When is Construction Illegal?

when is construction illegal

South Florida’s construction laws require contractors and builders to adhere to certain sets of standards to commence and complete construction projects in compliance with the law. There are many ways that a construction project can be “illegal”—a builder, contractor, and/or materials supplier could unknowingly expose themselves to legal liability at a number of different places along the construction project timeline.  So, when is construction illegal?

Florida construction laws impose mandatory requirements on contractors and builders prior to the commencement of any project. Failure to adhere to these requirements can make an entire construction project and/or agreement illegal. In this blog, we identify the two most important legal “boxes” that a contractor must “check” to ensure the legality of commencing a construction project.  

Contractors Must Be Properly Licensed  

Florida law requires that all contractors be duly licensed to conduct business as such. To protect homeowners, property owners, and property developers, Florida’s legislature has broadly construed the conduct that can be considered as “contracting without a license.” Section 489.127 of the Florida Statutes imposes penalties including fines, probation, and even jail time if a court finds that an individual engaged in “contracting without a license.” Under the statute, there are nine (9) different ways to commit a violation, and a violation of the statute can result in the payment of fines and prosecution of criminal charges.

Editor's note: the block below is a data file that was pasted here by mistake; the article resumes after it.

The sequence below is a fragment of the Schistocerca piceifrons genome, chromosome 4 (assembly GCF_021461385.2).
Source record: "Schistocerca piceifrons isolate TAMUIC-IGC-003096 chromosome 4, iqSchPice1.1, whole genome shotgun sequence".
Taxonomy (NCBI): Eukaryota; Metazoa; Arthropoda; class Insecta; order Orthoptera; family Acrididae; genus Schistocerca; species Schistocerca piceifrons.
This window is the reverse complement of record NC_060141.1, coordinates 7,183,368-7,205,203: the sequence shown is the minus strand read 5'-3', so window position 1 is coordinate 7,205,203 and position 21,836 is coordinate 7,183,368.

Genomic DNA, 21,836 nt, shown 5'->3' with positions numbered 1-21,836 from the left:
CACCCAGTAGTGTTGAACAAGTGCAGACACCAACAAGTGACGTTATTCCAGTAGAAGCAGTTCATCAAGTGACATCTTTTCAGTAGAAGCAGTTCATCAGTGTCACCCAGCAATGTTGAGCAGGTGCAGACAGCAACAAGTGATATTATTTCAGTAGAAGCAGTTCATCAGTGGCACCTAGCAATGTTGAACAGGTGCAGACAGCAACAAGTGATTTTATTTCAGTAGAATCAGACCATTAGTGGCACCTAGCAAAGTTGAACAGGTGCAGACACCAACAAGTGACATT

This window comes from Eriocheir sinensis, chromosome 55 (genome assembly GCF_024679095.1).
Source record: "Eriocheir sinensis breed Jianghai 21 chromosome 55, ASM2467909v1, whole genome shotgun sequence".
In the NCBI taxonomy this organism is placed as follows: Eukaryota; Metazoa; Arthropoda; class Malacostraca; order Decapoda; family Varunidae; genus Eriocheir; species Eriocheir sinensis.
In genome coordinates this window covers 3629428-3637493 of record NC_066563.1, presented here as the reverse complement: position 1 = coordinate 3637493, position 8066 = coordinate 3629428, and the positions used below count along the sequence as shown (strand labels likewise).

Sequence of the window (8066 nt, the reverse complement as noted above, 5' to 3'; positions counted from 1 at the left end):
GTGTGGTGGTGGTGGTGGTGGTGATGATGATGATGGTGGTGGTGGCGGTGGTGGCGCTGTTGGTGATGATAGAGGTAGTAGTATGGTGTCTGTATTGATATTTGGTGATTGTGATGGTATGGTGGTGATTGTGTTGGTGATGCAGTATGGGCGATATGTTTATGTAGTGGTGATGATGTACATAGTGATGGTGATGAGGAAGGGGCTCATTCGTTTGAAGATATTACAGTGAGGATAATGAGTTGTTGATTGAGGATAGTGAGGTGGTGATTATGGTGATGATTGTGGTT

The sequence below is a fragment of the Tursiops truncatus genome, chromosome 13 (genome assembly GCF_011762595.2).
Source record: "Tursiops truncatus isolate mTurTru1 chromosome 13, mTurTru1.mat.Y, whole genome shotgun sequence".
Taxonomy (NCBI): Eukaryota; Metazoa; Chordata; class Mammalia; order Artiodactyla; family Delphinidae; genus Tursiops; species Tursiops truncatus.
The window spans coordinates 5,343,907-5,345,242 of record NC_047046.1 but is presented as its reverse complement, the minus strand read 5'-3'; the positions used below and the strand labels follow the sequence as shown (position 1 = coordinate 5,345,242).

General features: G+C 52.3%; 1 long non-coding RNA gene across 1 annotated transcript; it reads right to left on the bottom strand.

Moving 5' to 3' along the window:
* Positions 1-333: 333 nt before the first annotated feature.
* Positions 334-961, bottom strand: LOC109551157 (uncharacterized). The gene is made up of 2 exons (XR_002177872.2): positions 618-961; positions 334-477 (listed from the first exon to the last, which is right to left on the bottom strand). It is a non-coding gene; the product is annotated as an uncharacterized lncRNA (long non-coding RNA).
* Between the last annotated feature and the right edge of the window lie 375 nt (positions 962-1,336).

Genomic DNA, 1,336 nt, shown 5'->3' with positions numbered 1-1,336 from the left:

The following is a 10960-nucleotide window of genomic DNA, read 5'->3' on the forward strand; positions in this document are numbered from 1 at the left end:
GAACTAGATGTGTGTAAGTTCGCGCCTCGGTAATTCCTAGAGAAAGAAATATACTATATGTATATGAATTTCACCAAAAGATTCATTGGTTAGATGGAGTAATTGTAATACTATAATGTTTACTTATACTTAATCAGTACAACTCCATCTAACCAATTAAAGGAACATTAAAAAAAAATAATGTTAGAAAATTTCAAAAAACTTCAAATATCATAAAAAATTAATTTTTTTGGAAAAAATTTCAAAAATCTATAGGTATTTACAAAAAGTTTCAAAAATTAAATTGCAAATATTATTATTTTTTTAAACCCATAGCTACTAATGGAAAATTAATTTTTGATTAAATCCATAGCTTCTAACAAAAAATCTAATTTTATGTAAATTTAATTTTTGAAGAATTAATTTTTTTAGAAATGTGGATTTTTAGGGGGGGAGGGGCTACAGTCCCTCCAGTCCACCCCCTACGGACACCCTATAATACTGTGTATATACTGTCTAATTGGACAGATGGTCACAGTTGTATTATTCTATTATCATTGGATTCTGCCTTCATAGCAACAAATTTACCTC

Contractors Are Required to Obtain Necessary Permits 

Section 489.126 of the Florida Statutes requires any contractor to apply for and obtain any permits required by state and municipal law, so long as such contractor would stand to receive at least ten percent (10%) of the total cost of the construction project under an agreement.  

This statute also imposes very strict timing requirements on contractors. First, it requires that a contractor apply for any necessary permits within thirty (30) days of receiving payment. Additionally, upon obtaining the necessary permits, a contractor must commence the project within ninety (90) days. Section 489.126 imposes a tier-based punishment system against contractors that violate the law, and in some instances, a contractor could face steep civil—and even criminal—penalties.  

Contact Experienced South Florida Construction Law Attorneys to Advise You in Your Next Construction Project or Dispute 

The attorneys at Clayton Trial Lawyers (“CTL”) are a skilled group of elite professionals that can help you navigate your Florida construction law questions. If you or someone you know might benefit from a free consultation with the lawyers at CTL, don’t hesitate to call. At CTL, we treat our clients like family—we ensure that each case receives the time and attention it deserves to secure a “win” for our clients. Contact us today!